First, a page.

In an attempt to force myself to get back into the habit of writing, I have decided to combine this passion with my love of reading and continue writing book reviews. While an editor at the Western Oregon Journal a few years back, I was fortunate enough to write a number of book reviews which was a process I loved. In addition to writing a variety of reviews for this publication, I reviewed Henry Hughes’ recent publication The Art of Angling: Poems about Fishing for the Hiram Poetry Review. This process was incredibly rewarding and has inspired me to continue this craft.
While trying to determine which books to review for this project to transition me back into regular writing, a friend and I came across the School Library Journal’s list of the “The Top 100 Children’s Novels.” After going through the list, the pleasant memories that frequented my childhood as a result of these books came flooding back. The thought came to me, why not reread these books and determine how they relate to children in today’s society? How are the lessons learned in a book written 100 years ago still applicable in the lives of children in the modern world?
Granted, I understand the reading a book that I will easily get through in a few hours is vastly different than a reading and reviewing 600+ page novel or a complex anthology of poems selected from across the world. To even out this reading level difference a bit, I will focus on the books on this list that are written for an older age group, late elementary school through early high school (9-14). For example, Harriet the Spy won’t make the cut where as books such as The Giver and Anne of Green Gables will.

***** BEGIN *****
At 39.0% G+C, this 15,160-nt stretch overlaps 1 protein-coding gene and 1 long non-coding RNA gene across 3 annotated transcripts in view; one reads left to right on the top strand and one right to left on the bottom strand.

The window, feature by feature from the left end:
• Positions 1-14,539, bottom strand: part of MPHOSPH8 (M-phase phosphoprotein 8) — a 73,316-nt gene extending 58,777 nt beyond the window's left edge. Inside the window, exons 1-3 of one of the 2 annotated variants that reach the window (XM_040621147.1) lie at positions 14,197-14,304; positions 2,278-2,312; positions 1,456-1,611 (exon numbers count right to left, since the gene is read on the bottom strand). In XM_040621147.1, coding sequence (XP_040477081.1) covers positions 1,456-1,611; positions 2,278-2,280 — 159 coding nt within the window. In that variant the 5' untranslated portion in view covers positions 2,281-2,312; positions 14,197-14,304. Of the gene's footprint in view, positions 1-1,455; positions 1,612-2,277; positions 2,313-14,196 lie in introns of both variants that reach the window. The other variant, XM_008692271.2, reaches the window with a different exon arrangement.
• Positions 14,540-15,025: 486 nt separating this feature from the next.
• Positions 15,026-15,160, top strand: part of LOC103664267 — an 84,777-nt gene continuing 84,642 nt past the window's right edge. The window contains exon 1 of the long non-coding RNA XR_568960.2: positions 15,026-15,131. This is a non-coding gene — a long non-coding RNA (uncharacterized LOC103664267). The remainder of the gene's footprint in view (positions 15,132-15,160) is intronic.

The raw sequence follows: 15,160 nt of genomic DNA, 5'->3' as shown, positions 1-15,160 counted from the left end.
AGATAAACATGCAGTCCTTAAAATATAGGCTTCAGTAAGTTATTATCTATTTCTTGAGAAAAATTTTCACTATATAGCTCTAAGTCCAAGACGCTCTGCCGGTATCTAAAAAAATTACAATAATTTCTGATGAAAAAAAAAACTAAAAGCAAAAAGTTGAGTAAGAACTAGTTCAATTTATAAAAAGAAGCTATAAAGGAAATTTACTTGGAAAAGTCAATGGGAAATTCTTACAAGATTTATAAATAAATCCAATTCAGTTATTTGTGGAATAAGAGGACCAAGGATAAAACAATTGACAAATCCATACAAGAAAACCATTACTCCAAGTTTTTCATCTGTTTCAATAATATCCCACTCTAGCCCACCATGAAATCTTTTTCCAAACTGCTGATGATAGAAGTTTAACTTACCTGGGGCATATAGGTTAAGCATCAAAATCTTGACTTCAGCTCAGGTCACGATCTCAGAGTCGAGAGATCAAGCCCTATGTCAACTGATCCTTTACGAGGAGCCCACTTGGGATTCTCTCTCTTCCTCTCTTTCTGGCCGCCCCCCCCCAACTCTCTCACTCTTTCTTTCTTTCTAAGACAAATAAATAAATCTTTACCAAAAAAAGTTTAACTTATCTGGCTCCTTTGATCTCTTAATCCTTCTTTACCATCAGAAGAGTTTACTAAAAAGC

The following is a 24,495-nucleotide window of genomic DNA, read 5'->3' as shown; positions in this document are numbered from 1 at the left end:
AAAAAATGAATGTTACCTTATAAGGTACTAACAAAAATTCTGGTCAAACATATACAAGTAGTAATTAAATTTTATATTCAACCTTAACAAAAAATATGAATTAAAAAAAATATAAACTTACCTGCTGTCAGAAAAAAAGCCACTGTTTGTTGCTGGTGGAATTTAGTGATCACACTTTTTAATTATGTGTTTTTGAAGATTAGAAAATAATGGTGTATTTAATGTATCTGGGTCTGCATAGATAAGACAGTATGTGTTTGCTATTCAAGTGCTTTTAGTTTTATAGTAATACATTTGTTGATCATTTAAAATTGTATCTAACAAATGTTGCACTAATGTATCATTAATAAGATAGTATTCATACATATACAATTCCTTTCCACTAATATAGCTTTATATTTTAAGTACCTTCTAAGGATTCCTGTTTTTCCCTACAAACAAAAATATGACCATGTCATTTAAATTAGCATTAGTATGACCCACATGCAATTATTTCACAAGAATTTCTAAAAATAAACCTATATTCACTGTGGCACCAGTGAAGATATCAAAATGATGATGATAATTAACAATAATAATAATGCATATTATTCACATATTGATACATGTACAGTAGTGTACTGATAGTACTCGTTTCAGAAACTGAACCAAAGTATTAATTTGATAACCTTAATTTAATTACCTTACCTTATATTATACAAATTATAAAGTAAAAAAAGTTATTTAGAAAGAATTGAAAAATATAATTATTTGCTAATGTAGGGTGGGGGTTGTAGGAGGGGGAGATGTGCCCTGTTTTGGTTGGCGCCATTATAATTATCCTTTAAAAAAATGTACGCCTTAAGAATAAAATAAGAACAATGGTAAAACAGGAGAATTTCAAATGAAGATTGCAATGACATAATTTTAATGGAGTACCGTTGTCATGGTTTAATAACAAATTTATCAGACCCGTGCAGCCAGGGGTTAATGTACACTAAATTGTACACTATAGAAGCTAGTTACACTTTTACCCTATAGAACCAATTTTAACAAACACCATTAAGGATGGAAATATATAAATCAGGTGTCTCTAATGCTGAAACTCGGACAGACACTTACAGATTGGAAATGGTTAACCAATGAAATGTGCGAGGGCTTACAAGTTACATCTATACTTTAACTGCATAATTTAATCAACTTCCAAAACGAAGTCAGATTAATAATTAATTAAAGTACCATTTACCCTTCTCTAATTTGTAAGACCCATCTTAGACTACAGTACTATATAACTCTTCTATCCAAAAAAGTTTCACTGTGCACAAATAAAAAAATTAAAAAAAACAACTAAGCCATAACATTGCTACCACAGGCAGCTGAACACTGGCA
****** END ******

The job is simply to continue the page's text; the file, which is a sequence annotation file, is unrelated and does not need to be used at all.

I’ll be the first to admit that I may go into this reading and writing project with certain biases, such as personal genre preference, which may affect my experience. Thus, I am reading and writing these reviews with a set of standards that must be met to ensure a neutral review:
- Write a short review/blurb on the content itself. How well it was written, the quality of the content, the engagement of the reader in the plot, with the characters, etc.
- How is this book relateable to children in today’s society?
- What was the moral/lesson taught then and how does that lesson apply today?
- As an adult, what can you get out of this book versus what you would have understood as a child?
The first book to make this list is E.B. White’s Charlotte’s Web. As this book is intended for younger audiences, I have chosen to begin this project with book number two, A Wrinkle in Time by Madeleine L’Engle. I honestly cannot remember if I ever read this as a child, so this will be a new experience for me that I am thoroughly looking forward to! Other books that are next I know I have read so it will be interesting rereading them as an adult to see what I get out of it at this stage in my life.
I am looking forward to this project that will throw me back into a regular writing project! In coupling these books with other books I typically have going (ranging in style, genre, and publication dates), this endeavor will provide for me not only a means of revisiting a more broad genre of literature, but a personal goal to meet that will force me to become a more regular writer. Happy reading!